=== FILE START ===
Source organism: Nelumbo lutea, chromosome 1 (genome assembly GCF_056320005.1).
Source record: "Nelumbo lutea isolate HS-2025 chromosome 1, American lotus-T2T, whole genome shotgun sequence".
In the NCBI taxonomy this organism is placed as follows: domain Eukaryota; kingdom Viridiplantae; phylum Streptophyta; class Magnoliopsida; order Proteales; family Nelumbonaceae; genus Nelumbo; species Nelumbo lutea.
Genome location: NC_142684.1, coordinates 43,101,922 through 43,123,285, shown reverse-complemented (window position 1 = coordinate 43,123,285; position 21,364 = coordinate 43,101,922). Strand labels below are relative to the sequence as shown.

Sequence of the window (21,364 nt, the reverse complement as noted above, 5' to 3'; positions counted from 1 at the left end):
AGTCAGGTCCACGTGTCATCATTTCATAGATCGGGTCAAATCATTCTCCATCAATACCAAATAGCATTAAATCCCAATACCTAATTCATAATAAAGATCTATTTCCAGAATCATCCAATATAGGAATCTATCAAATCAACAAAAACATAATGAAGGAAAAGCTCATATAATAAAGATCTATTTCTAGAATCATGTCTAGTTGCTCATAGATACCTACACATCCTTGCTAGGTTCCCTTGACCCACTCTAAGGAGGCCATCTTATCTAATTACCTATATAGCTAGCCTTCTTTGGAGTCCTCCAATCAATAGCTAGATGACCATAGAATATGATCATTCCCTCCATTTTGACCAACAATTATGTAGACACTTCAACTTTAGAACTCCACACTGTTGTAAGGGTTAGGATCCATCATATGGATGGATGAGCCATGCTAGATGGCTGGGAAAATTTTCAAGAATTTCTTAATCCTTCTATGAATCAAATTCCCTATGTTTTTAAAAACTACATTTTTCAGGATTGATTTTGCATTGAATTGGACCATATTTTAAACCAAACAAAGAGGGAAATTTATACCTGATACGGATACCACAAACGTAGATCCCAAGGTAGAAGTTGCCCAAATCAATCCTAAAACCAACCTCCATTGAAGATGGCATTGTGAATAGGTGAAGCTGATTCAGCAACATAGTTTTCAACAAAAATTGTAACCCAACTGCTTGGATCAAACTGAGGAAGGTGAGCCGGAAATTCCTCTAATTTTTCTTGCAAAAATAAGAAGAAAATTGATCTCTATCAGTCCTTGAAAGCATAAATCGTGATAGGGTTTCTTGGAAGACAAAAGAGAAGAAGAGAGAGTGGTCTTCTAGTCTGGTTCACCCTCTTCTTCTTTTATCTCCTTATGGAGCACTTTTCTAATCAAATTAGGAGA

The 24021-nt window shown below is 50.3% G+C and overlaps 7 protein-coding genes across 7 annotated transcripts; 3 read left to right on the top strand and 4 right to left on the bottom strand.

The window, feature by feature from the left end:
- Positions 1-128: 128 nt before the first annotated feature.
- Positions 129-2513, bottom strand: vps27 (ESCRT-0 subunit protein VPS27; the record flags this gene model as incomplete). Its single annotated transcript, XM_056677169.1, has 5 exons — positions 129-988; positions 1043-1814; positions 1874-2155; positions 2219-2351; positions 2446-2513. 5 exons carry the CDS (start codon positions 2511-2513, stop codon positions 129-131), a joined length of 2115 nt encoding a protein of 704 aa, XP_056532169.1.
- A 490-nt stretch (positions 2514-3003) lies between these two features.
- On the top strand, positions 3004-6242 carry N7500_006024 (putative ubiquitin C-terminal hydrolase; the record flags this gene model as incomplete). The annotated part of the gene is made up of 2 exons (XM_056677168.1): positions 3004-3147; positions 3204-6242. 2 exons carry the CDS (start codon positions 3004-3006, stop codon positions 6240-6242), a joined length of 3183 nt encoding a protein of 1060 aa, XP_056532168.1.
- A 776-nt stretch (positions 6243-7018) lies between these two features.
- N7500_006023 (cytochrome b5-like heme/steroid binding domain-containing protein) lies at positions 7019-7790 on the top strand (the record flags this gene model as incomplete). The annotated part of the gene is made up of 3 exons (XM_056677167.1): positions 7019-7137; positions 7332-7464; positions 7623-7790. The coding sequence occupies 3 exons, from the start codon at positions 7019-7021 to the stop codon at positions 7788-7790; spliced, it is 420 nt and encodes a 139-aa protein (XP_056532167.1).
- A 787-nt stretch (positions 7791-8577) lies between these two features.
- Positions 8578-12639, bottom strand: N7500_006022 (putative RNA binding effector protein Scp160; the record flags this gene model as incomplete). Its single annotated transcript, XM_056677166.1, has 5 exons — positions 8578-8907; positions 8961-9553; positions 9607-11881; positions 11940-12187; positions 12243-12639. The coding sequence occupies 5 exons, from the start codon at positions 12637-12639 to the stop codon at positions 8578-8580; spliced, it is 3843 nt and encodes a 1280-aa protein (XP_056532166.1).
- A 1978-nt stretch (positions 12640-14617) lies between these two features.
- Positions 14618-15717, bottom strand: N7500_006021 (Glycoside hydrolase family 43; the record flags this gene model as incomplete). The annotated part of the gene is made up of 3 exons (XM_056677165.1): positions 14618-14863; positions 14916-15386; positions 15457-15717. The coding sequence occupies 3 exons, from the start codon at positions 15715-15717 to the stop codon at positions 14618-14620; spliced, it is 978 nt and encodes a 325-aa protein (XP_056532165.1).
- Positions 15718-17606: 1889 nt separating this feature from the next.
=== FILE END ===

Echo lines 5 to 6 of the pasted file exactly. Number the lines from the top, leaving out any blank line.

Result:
Sequence of the window (21,364 nt, the reverse complement as noted above, 5' to 3'; positions counted from 1 at the left end):
AGTCAGGTCCACGTGTCATCATTTCATAGATCGGGTCAAATCATTCTCCATCAATACCAAATAGCATTAAATCCCAATACCTAATTCATAATAAAGATCTATTTCCAGAATCATCCAATATAGGAATCTATCAAATCAACAAAAACATAATGAAGGAAAAGCTCATATAATAAAGATCTATTTCTAGAATCATGTCTAGTTGCTCATAGATACCTACACATCCTTGCTAGGTTCCCTTGACCCACTCTAAGGAGGCCATCTTATCTAATTACCTATATAGCTAGCCTTCTTTGGAGTCCTCCAATCAATAGCTAGATGACCATAGAATATGATCATTCCCTCCATTTTGACCAACAATTATGTAGACACTTCAACTTTAGAACTCCACACTGTTGTAAGGGTTAGGATCCATCATATGGATGGATGAGCCATGCTAGATGGCTGGGAAAATTTTCAAGAATTTCTTAATCCTTCTATGAATCAAATTCCCTATGTTTTTAAAAACTACATTTTTCAGGATTGATTTTGCATTGAATTGGACCATATTTTAAACCAAACAAAGAGGGAAATTTATACCTGATACGGATACCACAAACGTAGATCCCAAGGTAGAAGTTGCCCAAATCAATCCTAAAACCAACCTCCATTGAAGATGGCATTGTGAATAGGTGAAGCTGATTCAGCAACATAGTTTTCAACAAAAATTGTAACCCAACTGCTTGGATCAAACTGAGGAAGGTGAGCCGGAAATTCCTCTAATTTTTCTTGCAAAAATAAGAAGAAAATTGATCTCTATCAGTCCTTGAAAGCATAAATCGTGATAGGGTTTCTTGGAAGACAAAAGAGAAGAAGAGAGAGTGGTCTTCTAGTCTGGTTCACCCTCTTCTTCTTTTATCTCCTTATGGAGCACTTTTCTAATCAAATTAGGAGA